posted: January 13, 2015
Sleater-Kinney stopped touring in 2006. Then came the comedy.
Underground heroes from the early to late 90s, Sleater-Kinney, intentionally or not, felt like an answer to a male-dominated alt-rock scene of the Pacific Northwest.The all-female group’s punk-rock affronts led the riot grrl movement with a pair of chopped up guitars that—for believers—functioned as a call to arms.
The trio hasn’t released an album since 2005’s The Woods, a loud and brash lashing at societal anxiety. Sleater-Kinney quietly faded, but respect for the band only swelled. That’s due in part to guitarist Carrie Brownstein, whose work with “Saturday Night Live” alum Fred Armisen on the television show “Portlandia” pokes fun at our newfound tendency to place artisanal culture on a pedestal. “Portlandia” emerged as a revelation for Sleater-Kinney fans. Bandmates Janet Weiss and Corin Tucker made cameos, and suddenly the dead-serious band appeared to have a lighter side. Sleater-Kinney’s return, however, is no laughing matter.
No Cities to Love, the group’s first recorded work in a decade, isn’t the sound of a band taking a victory lap. “Bury your idols,” Sleater-Kinney challenges listeners on the first single, “Bury Our Friends,” which seemingly appeared out of nowhere late last year. The accompanying 32-minute album follows suit by taking a look around America and not finding all that much to laugh about. Even by Sleater-Kinney standards, it’s abrasive—a 10-song, ballad-free effort that’s rock n’ roll at its most impatient.
The us-versus-them vibe begins at the onset. Lyrically and sonically, this is combustible music, be it the rabid dog and broken limbs of “Fangless,” the scratching-for-a-fight chorus of “Surface Envy,” or the threat that the powerful “should really look down” on “No Anthems.” It’s also noisy, but guitars are pushed to their creative limits, mimicking a low-down bass one song, a groovy synth the next, or building to an all-out flare-up (often). Weiss, caught in the middle between the guitars of Brownstein and Tucker, assumes the unenviable role of juggling chaos.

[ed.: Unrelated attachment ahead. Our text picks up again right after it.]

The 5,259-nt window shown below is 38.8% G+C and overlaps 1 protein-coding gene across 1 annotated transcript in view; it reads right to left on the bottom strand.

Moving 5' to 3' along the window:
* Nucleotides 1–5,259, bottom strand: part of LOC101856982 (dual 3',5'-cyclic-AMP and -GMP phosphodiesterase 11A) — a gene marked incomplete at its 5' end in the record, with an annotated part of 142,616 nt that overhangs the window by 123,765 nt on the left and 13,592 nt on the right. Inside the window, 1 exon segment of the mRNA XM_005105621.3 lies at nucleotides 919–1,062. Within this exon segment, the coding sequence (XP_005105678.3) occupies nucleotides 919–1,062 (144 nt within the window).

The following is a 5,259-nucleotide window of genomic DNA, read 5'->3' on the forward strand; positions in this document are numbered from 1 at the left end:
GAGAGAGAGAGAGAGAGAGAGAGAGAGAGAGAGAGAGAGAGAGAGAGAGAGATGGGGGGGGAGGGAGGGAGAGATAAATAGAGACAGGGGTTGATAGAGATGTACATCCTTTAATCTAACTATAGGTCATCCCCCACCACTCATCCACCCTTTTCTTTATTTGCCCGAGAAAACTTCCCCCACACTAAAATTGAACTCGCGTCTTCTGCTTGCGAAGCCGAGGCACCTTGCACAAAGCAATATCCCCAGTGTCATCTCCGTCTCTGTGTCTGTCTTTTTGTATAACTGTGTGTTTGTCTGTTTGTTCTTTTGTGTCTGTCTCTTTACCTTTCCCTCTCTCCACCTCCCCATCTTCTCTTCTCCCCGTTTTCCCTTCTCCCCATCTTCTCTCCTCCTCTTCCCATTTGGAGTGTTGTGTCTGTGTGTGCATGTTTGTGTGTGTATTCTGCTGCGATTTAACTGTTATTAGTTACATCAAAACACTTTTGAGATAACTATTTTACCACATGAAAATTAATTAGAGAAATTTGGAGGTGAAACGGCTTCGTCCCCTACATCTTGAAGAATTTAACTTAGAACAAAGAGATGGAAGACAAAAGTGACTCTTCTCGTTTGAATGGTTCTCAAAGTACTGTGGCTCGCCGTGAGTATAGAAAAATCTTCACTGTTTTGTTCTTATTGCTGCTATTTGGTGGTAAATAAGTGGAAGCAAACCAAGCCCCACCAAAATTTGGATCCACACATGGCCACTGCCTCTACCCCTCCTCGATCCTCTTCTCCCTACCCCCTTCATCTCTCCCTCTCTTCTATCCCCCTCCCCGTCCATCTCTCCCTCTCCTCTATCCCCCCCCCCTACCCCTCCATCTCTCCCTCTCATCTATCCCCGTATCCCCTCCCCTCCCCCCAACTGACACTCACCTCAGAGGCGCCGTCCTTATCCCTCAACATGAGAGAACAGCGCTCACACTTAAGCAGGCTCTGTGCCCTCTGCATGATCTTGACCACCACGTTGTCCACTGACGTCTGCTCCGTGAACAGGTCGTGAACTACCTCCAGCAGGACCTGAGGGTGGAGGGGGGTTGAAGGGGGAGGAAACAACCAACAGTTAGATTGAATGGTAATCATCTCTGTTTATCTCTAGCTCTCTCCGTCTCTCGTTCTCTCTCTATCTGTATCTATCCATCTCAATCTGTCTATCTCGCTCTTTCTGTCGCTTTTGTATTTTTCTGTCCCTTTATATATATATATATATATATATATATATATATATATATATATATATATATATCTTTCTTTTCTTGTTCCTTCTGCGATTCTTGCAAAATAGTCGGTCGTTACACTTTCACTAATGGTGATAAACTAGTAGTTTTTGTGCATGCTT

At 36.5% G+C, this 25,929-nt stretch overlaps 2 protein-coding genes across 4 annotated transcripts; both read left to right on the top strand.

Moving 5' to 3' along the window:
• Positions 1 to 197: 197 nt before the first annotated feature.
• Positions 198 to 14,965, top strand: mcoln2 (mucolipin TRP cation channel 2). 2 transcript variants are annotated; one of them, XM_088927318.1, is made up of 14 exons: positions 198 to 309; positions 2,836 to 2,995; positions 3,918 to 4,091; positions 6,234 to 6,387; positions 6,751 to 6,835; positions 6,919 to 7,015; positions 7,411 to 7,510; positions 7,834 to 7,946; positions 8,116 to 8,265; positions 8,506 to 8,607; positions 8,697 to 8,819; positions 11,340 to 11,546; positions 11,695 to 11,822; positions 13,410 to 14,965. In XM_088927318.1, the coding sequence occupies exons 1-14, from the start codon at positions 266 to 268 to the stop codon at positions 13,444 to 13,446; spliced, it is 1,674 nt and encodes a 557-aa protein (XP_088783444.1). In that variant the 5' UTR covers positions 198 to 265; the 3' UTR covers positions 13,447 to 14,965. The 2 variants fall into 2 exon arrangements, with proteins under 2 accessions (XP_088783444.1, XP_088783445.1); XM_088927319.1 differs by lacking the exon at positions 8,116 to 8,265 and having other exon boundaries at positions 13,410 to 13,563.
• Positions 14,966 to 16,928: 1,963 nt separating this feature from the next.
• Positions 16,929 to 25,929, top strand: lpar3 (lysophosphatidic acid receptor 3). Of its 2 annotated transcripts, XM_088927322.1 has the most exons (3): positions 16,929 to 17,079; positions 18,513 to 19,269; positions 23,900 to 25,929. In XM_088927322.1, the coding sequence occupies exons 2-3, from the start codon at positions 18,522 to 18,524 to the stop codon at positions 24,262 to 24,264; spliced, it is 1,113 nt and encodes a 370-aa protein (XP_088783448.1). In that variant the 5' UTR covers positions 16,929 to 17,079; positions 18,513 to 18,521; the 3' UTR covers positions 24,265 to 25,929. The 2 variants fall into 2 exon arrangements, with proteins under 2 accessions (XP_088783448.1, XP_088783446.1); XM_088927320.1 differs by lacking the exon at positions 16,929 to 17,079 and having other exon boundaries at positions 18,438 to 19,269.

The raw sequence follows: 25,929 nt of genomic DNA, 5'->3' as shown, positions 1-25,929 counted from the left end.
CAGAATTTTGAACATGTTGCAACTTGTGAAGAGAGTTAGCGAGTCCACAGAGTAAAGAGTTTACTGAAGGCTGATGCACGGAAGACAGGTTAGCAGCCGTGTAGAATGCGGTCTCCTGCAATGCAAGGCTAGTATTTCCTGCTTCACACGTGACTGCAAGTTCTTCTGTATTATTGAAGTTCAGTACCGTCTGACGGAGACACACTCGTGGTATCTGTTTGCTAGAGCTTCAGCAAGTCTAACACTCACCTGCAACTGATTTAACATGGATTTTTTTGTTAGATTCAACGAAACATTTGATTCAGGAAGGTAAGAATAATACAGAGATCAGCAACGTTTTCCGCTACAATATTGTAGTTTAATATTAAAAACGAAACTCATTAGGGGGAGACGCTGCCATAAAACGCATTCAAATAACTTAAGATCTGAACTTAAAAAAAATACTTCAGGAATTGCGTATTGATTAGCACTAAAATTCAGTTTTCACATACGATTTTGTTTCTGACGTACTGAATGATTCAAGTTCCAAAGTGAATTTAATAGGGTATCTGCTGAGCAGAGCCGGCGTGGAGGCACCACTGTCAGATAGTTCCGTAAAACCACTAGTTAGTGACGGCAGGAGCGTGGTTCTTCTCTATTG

The two guitars on “Fangless” sound like two lit fuses, one snaking its way to the bomb and the other zigzagging, with the rhythm kicking and bouncing to keep the explosion at bay for as long as possible. “Price Tag” makes it clear Sleater-Kinney came back with something to say. Tucker takes us through the day in the life of the debt-ridden: The clothes are too tight, the kids want non-generic cereal, and the good jobs are gone. Musically, it feels like a wrestling match with pounding drums, guitar clang, and a finale that’s on high alert as the voices of Tucker and Brownstein briefly sync before going stepping back in the ring.
The clenched-fest edge persists until the title track, on which Sleater-Kinney provides a sing-along chorus. But don’t get comfortable. “I’ve grown afraid of everything that I love,” Brownstein declares. Even, perhaps, her band, as Sleater-Kinney doesn’t appear above addressing its hiatus and plays with something to prove. As evidence, “Gimme Love” emerges as a scattershot collection of intense vocals and wiry instrumentation while the venomous “A New Wave” uses fuzzy, highly caffeinated guitars to “invent our own kind of obscurity.” Just in case, you know, no one is listening the second time around.
And then comes the surprising “Hey Darling,” a rock song that feels like a long-lost pop nugget, complete with Tucker skipping along to the beat with a series of “la-da-das.” It’s a love song, but a paranoid one, as the narrator resists the temptation to explore a partner’s smart phone. Even at its most musically lighthearted, No Cities to Love is still volatile and more important, irrepressibly vital.–Todd Martens